In June 1999, on a foggy night, I briefly observed a coast mole (Scapanus orarius) eating an owlet moth caterpillar (Noctuidae) in a thicket of western azalea (Rhododendron occidentale) in Azalea State Reserve, California (40°55′02″N, 124°04′39″W, 44 m a. s. l.; all coordinates and altitudes hereafter determined post hoc in Google Earth). The mole disappeared underground as soon as I approached it to ~2 m.
In February 2001, on a night with dense fog and light rain, I found a Townsend’s mole foraging under dense shrubs near Lost Man Trail parking lot (41°19′37″N, 124°00′55″W, 70 m a. s. l.) in Redwood National Park, California, at the edge of old-growth forest of coast redwood (Sequoia sempervirens). The mole was observed for >17 min, during which time it moved ~3 m, eventually making almost a full circle, and consumed a large worker termite and a small earthworm.
In May 2001, on a rainy night, about an hour before sunrise, I found a broad-footed mole foraging on surface of an overgrown flower bed in my garden (surrounded by secondary forest of coast redwood) in Santa Cruz Mountains, California (37°07′54″N, 121°58′06″W, 400 m a. s. l.). The animal was observed for ~2 min and burrowed underground when I approached it within ~3 m.
On 15 January 2002, on a night with dense fog and light drizzle, I observed a broad-footed mole foraging under dense Pacific rhododendron (R. macrophyllum) bushes in Kruze Rhododendron State Park, California (38°35′34″N, 123°19′43″W, 200 m a. s. l.), for ~10 min. During that time the animal slowly moved in what appeared to be a chaotic pattern within a small area (less than 1 m2), and consumed a caterpillar (Geometridae) and a small beetle.
On 2 March 2003, on a foggy night with drizzle and occasional rain, I found two Mexican moles (S. anthonyi) foraging underneath dense patches of manzanita (Arctostaphylos sp.) shrubs in the summit area of Sierra San Pedro Martyr, Baja Norte, Mexico (31°02′38″N, 115°27′54″W, 2800 m a. s. l.). Both were seen in pre-dawn hours, ~150 m apart. One of the animals disappeared underground almost immediately, whereas the other was observed by me and three tour participants for over 5 min, during which time it consumed a small centipede. The Mexican mole is considered to be very rare (Yates and Salazar-Bravo 2005), so seeing two animals on the same night suggests that surface foraging is not rare in this taxon.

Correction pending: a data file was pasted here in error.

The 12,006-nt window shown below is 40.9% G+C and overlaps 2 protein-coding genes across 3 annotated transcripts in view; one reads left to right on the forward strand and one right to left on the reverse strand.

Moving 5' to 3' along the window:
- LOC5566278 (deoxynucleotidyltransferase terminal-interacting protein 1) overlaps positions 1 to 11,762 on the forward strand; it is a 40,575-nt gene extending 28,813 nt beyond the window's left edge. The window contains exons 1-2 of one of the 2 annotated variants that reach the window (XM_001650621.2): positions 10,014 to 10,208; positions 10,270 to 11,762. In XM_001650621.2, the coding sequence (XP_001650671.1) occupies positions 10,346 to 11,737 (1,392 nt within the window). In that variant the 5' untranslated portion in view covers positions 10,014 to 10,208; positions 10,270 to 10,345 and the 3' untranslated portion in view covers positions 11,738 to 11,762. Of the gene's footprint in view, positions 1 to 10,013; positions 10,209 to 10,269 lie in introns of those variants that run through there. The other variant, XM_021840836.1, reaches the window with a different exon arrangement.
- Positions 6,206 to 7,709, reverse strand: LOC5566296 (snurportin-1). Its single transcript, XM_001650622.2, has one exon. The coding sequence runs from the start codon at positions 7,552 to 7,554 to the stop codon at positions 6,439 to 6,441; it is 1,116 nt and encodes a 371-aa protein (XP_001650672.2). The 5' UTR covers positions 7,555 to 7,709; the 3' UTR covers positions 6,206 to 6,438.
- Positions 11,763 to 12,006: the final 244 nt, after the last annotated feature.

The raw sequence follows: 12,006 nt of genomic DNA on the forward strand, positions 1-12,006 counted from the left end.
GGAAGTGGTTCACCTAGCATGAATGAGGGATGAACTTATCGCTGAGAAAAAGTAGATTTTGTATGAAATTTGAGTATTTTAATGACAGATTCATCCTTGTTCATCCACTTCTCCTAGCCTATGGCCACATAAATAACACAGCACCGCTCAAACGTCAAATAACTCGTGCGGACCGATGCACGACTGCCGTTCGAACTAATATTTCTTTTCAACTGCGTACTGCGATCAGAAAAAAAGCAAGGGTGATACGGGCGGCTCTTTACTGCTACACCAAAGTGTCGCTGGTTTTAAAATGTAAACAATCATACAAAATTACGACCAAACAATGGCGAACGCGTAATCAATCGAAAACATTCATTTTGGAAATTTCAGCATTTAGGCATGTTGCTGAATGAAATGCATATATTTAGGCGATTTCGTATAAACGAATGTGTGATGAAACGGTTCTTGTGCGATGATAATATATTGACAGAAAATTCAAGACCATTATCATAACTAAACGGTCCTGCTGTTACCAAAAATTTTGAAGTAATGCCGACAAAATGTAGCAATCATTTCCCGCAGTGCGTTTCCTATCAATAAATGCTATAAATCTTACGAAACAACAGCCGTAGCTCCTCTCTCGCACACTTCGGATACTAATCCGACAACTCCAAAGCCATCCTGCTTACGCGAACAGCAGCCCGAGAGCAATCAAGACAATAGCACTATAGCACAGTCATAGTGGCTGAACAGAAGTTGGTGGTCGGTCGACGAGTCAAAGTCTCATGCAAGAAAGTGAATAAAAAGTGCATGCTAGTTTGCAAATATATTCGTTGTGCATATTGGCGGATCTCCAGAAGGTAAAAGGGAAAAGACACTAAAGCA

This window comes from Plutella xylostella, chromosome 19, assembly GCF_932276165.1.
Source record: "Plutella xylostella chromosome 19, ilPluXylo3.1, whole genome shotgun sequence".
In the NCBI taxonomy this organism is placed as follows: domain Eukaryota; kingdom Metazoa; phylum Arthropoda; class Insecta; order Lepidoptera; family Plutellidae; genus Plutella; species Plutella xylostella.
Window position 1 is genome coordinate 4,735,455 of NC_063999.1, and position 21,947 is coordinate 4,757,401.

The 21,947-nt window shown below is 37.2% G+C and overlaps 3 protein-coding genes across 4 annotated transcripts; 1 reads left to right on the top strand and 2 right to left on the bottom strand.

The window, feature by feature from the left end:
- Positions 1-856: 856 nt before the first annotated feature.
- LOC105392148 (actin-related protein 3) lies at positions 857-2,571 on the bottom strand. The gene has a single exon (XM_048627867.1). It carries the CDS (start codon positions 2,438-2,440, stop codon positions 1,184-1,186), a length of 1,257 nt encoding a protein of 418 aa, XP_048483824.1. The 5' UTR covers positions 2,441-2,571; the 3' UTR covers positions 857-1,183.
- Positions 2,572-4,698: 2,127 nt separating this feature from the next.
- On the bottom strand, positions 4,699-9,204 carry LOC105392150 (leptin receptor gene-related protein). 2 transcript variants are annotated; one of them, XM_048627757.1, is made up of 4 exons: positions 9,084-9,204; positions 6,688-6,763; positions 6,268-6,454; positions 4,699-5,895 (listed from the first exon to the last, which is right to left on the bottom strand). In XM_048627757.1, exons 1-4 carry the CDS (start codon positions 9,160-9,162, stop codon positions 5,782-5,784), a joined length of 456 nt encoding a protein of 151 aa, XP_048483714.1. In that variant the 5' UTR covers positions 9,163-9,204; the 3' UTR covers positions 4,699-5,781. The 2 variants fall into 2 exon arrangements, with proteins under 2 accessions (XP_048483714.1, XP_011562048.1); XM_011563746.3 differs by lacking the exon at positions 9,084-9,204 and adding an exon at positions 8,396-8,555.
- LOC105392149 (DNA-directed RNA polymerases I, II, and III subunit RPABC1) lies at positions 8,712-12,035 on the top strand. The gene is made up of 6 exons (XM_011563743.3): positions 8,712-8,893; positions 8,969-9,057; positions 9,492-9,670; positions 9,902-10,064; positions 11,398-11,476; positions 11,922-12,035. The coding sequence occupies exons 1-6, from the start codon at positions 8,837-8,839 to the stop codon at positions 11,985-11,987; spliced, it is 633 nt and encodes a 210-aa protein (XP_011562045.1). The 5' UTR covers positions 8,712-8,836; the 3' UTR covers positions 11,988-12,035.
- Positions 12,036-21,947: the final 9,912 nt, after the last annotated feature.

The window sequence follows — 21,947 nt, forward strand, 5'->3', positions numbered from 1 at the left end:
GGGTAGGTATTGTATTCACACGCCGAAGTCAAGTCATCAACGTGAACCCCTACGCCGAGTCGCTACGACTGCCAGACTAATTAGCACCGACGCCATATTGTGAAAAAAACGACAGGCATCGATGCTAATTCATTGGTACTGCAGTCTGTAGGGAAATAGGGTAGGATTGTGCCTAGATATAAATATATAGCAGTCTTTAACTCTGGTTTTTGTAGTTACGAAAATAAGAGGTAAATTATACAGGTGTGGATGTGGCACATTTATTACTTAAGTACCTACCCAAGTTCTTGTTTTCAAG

On 1 May 2016, shortly before midnight on a cool, clear night with abundant dew, Steven Linsley and I observed a coast mole in a forest of Sitka spruce (Picea sitkensis) in Humboldt Lagoons State Park, California (41°12′49″N, 124°06′17″W, 150 m a. s. l.), in an area with almost no undergrowth and a layer of dry needles and twigs on the ground, within 5 m from the edge of an extensive western azalea thicket. After a minute of observing the mole using a red headlamp, I used camera flash to photograph the animal (Figure 1); it immediately began to move faster, produced a few chirping sounds, and after a few seconds burrowed into the soil.
All observed moles were visually estimated to be within adult size ranges for their species (Whitaker 1996, Yates and Salazar-Bravo 2005, Reid 2006). In instances when catching and consuming prey was not observed (observations 3 and 6), the behavior was interpreted as foraging because the animals frequently changed direction and probed under fallen leaves and twigs. In two instances of six (observations 1 and 4) the moles were observed in Rhododendron thickets. Hairy-tailed moles (Parascalops breweri) of eastern North America also sometimes forage on the surface in such habitats (Dinets 2015), probably because dense root tangles make it difficult to dig shallow foraging tunnels, or because dense shrubs provide good protection. Howell (1922) reported trapping broad-footed moles on the surface in or near blackberry thickets.
In all observations, the moles moved very quietly. The rustling sound they made was much weaker and more difficult to detect than sounds made by all other small mammals with which I am familiar, including the smallest shrews. Remarkably, all observations were made when leaf litter was wet (from fog, drizzle and/or dew), allowing for quiet movements. Moles of some other genera are also more likely to be observed on the surface under such conditions (Dinets 2015).